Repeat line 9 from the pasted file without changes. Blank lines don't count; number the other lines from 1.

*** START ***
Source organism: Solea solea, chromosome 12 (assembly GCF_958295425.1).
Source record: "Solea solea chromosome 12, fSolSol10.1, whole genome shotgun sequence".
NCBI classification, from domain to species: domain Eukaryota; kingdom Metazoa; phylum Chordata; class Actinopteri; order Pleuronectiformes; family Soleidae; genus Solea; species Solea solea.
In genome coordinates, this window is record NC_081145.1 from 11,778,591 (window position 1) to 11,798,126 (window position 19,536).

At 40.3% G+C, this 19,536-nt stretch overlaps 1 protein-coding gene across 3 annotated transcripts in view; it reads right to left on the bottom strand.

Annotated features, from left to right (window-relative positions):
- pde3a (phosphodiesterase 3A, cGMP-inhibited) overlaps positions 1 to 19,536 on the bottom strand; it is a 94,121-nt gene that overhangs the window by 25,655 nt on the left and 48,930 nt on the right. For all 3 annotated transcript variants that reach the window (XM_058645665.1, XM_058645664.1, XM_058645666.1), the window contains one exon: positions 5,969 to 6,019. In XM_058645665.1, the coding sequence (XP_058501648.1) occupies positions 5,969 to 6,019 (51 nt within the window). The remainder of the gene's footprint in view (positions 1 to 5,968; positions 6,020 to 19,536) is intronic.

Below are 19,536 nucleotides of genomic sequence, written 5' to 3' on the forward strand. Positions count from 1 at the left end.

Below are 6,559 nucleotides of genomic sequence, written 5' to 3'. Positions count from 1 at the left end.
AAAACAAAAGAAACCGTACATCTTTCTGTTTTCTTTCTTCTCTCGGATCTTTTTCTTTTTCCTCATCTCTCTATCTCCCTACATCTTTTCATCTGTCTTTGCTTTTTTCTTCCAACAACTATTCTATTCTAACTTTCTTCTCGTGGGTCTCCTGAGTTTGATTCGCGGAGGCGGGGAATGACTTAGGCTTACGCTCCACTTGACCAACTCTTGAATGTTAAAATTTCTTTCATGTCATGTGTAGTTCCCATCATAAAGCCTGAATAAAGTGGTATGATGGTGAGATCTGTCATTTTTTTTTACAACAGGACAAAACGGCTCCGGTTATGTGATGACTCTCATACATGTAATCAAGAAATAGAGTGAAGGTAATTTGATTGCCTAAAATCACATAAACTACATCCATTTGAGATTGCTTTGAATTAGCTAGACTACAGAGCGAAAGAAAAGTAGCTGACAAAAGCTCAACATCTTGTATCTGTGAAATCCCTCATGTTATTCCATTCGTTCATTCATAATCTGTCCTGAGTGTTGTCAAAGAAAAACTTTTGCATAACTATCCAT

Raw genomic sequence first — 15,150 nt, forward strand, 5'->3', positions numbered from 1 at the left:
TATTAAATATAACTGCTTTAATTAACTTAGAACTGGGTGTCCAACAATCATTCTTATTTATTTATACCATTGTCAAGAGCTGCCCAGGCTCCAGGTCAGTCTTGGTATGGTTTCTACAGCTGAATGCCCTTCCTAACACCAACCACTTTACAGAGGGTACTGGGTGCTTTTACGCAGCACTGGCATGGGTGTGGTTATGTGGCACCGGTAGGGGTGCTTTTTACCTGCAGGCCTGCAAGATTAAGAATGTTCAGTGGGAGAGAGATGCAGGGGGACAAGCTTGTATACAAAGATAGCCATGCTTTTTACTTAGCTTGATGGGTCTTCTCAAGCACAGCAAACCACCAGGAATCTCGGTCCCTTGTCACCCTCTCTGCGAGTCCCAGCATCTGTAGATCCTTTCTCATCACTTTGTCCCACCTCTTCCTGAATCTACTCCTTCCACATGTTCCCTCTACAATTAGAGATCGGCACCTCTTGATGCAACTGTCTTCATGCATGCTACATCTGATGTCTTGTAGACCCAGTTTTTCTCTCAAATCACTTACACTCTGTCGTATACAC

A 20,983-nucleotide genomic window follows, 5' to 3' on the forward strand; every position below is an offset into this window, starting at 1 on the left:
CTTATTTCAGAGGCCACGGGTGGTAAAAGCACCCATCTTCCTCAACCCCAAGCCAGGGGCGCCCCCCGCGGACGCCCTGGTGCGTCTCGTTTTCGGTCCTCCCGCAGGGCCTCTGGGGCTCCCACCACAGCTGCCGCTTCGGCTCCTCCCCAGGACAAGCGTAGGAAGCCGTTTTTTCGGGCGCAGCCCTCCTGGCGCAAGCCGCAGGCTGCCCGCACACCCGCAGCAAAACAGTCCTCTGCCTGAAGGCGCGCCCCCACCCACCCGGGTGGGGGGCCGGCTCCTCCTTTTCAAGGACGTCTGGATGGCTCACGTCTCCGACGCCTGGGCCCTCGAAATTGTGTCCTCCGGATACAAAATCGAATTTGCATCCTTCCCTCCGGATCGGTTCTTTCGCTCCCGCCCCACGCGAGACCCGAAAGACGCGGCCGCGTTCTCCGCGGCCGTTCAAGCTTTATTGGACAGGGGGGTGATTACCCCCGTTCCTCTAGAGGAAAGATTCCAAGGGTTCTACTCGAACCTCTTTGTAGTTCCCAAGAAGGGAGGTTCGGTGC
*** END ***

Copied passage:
Below are 6,559 nucleotides of genomic sequence, written 5' to 3'. Positions count from 1 at the left end.